* * *

 

(c) Defrauding creditors is a class A misdemeanor unless that secured party, judgment creditor, or creditor incurs a pecuniary loss of $750 or more as a result to the defendant's conduct, in which case defrauding secured creditors is

 

(1) a class B felony if the loss is $25,000 or more;

 

(2) a class C felony if the loss is $750 or more but less than $25,000.

 

 

Arizona (Misdemeanor or Felony)

 

A.R.S. § 12-1563. Impeding recovery by action or judgment of personal property; classification

 

A person against whom an action is pending or against whom a judgment has been rendered for the recovery of personal property who knowingly conceals, sells or disposes of such property with intent to hinder or delay execution of the judgment, or with like intent removes the property from the county in which it is located at the time of the commencement of the action or the rendition of judgment, is guilty of a class 6 felony.

 

A.R.S. § 13-2205. Defrauding judgment creditors; classification

 

A. A person commits defrauding judgment creditors if such person secretes, assigns, conveys or otherwise disposes of his property with the intent to defraud a judgment creditor or to prevent that property from being subjected to payment of a judgment.

 

B. Defrauding judgment creditors is a class 6 felony.

 

A.R.S. § 44-1217. Fraud on creditors by removal, sale or concealment of property; classification

 

A debtor who fraudulently removes his property or effects from the state, or fraudulently sells, conveys, assigns or conceals his property, with intent to defraud, hinder or delay his creditors of their rights, claims or demands, is guilty of a class 2 misdemeanor.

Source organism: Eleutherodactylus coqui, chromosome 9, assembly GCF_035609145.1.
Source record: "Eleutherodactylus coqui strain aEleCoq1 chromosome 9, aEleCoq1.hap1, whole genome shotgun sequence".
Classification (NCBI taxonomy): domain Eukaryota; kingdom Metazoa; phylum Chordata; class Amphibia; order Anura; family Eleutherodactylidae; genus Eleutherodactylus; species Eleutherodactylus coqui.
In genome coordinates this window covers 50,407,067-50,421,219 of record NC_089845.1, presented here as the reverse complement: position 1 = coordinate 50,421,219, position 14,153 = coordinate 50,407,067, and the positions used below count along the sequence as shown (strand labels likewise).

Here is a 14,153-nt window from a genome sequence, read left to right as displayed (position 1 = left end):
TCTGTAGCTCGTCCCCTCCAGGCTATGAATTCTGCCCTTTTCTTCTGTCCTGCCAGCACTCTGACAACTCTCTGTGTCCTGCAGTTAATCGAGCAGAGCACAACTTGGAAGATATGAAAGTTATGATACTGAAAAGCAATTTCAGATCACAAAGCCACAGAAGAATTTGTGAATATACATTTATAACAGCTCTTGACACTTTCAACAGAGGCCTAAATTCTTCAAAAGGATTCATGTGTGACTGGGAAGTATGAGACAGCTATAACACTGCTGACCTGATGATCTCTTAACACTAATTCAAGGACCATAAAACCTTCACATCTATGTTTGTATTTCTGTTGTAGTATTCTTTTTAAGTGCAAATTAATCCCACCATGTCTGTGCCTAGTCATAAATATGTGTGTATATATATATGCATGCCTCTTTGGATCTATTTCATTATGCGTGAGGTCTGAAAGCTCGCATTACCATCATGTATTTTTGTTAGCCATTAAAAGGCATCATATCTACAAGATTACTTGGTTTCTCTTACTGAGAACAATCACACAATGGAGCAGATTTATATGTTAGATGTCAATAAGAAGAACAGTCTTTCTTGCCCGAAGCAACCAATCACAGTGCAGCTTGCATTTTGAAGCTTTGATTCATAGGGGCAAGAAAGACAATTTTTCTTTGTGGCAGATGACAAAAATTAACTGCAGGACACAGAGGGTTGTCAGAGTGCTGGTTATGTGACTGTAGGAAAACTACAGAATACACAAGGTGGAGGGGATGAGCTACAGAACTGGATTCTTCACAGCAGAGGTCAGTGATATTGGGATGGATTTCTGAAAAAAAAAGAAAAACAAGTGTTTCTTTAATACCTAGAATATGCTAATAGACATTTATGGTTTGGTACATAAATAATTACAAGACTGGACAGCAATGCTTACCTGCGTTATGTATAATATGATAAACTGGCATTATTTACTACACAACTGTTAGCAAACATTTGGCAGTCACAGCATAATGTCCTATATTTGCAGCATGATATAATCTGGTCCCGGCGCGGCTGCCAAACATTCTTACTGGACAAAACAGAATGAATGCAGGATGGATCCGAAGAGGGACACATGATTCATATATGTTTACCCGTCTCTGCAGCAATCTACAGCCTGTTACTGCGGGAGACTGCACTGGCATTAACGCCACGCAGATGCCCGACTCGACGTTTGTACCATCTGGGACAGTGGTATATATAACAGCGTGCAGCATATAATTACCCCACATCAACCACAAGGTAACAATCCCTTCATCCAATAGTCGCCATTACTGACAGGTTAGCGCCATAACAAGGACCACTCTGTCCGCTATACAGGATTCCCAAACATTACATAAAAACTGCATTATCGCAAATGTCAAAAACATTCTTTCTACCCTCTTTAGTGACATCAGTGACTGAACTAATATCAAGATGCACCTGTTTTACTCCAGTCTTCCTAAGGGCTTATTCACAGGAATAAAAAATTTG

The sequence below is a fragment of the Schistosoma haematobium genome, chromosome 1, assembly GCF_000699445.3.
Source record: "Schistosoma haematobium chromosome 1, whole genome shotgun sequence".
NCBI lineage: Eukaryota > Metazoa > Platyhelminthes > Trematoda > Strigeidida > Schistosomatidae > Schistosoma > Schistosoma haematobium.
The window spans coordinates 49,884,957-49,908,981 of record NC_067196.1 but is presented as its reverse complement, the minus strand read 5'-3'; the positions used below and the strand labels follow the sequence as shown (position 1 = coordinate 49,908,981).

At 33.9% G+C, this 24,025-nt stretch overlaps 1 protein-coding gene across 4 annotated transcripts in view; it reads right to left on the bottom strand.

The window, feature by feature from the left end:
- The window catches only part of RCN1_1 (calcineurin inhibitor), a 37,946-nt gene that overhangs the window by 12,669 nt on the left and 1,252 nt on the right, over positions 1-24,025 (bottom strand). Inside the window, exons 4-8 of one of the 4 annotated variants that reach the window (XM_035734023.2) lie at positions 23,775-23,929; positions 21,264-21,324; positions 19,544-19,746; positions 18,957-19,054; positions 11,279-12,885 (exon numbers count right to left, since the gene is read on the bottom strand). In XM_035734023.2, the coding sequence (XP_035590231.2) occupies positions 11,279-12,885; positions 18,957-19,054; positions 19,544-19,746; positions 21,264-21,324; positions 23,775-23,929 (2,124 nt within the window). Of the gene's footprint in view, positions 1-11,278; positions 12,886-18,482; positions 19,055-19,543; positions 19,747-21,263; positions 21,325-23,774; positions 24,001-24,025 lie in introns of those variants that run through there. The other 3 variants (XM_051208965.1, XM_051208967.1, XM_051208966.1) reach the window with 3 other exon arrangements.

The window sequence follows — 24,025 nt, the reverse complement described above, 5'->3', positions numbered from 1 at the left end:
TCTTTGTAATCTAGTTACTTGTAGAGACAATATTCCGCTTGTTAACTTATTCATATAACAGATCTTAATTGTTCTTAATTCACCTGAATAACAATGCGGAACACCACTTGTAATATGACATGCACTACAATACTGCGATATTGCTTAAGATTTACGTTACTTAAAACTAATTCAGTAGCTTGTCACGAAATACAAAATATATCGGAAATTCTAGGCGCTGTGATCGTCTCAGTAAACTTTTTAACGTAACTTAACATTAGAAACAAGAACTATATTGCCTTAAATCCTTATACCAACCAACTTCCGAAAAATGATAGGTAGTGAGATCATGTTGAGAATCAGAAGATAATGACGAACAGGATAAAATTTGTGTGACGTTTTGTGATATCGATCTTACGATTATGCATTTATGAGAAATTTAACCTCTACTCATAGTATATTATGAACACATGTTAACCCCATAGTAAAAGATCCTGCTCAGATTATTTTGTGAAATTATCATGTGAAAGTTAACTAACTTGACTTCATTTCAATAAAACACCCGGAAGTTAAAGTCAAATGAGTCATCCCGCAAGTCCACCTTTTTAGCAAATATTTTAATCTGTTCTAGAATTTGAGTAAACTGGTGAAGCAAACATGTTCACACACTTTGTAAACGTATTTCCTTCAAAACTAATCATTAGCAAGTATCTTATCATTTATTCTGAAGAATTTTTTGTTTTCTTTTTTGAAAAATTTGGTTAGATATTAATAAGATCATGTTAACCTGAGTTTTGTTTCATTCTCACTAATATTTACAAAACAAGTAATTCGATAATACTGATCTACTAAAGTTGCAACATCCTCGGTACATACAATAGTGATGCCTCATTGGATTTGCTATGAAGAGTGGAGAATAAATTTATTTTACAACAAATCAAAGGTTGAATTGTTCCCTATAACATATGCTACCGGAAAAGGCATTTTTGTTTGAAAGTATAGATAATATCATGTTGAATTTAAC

Arkansas (Misdemeanor or Felony)

 

A.C.A. § 5-37-211. Defrauding judgment creditors

 

(a) A person commits the offense of defrauding a judgment creditor if, with purpose to defraud and with knowledge that a civil proceeding has been or is about to be instituted, the person:

 

(1) Moves property to prevent its being levied upon by an execution; or

 

(2) Conceals, assigns, conveys, or otherwise disposes of property to prevent that property from being made liable for the payment of a judgment.

 

(b) Defrauding a judgment creditor is a Class D felony.

 

 

California (Misdemeanor or Felony)

 

Cal.Penal Code § 154. Debtor fraudulently removing, conveying, or concealing property; punishment

 

(a) Every debtor who fraudulently removes his or her property or effects out of this state, or who fraudulently sells, conveys, assigns or conceals his or her property with intent to defraud, hinder or delay his or her creditors of their rights, claims, or demands, is punishable by imprisonment in the county jail not exceeding one year, or by fine not exceeding one thousand dollars ($1,000), or by both that fine and imprisonment.

 

(b) Where the property so removed, sold, conveyed, assigned, or concealed consists of a stock in trade, or a part thereof, of a value exceeding two hundred fifty dollars ($250), the offense shall be a felony and punishable as such.

 

Cal.Penal Code § 155. Defendant or judgment debtor fraudulently removing, concealing, or disposing of personal property sought to be recovered

 

(a) Every person against whom an action is pending, or against whom a judgment has been rendered for the recovery of any personal property, who fraudulently conceals, sells, or disposes of that property, with intent to hinder, delay, or defraud the person bringing the action or recovering the judgment, or with such intent removes that property beyond the limits of the county in which it may be at the time of the commencement of the action or the rendering of the judgment, is punishable by imprisonment in a county jail not exceeding one year, or by fine not exceeding one thousand dollars ($1,000), or by both that fine and imprisonment.